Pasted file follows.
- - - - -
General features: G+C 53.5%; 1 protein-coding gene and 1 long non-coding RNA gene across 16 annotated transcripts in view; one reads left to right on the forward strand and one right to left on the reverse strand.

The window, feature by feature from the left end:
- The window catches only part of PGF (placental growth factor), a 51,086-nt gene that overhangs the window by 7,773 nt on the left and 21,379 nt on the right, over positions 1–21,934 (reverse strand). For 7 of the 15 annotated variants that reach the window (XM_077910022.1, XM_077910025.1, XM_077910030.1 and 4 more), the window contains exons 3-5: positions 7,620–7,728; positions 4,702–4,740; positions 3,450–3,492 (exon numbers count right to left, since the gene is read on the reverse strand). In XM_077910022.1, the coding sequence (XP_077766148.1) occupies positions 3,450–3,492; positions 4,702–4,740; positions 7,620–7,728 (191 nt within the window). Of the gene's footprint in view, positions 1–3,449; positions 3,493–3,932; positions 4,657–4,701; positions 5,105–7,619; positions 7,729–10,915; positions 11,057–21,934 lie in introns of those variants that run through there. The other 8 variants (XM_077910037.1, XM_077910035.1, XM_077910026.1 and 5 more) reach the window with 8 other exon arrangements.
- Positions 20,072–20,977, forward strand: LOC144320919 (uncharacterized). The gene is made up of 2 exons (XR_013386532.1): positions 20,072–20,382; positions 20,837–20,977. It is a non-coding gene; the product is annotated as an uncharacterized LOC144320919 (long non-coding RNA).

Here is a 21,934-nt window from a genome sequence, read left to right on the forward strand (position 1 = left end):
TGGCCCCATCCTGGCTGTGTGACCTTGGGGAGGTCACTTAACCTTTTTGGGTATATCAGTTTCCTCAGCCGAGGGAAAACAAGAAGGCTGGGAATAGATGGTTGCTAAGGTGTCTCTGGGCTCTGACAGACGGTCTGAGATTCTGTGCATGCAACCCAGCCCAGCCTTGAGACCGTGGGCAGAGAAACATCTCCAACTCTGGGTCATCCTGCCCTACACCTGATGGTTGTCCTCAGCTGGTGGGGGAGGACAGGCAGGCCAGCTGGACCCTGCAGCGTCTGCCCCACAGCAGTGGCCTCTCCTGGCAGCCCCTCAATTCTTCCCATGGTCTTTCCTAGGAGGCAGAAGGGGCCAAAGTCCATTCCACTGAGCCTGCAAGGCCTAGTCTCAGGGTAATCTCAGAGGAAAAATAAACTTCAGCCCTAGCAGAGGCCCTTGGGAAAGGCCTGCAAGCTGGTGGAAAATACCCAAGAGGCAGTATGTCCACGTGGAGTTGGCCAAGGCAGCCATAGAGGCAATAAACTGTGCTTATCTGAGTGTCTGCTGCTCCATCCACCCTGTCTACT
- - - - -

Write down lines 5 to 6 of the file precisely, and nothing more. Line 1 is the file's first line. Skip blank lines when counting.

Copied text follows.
Here is a 21,934-nt window from a genome sequence, read left to right on the forward strand (position 1 = left end):
TGGCCCCATCCTGGCTGTGTGACCTTGGGGAGGTCACTTAACCTTTTTGGGTATATCAGTTTCCTCAGCCGAGGGAAAACAAGAAGGCTGGGAATAGATGGTTGCTAAGGTGTCTCTGGGCTCTGACAGACGGTCTGAGATTCTGTGCATGCAACCCAGCCCAGCCTTGAGACCGTGGGCAGAGAAACATCTCCAACTCTGGGTCATCCTGCCCTACACCTGATGGTTGTCCTCAGCTGGTGGGGGAGGACAGGCAGGCCAGCTGGACCCTGCAGCGTCTGCCCCACAGCAGTGGCCTCTCCTGGCAGCCCCTCAATTCTTCCCATGGTCTTTCCTAGGAGGCAGAAGGGGCCAAAGTCCATTCCACTGAGCCTGCAAGGCCTAGTCTCAGGGTAATCTCAGAGGAAAAATAAACTTCAGCCCTAGCAGAGGCCCTTGGGAAAGGCCTGCAAGCTGGTGGAAAATACCCAAGAGGCAGTATGTCCACGTGGAGTTGGCCAAGGCAGCCATAGAGGCAATAAACTGTGCTTATCTGAGTGTCTGCTGCTCCATCCACCCTGTCTACT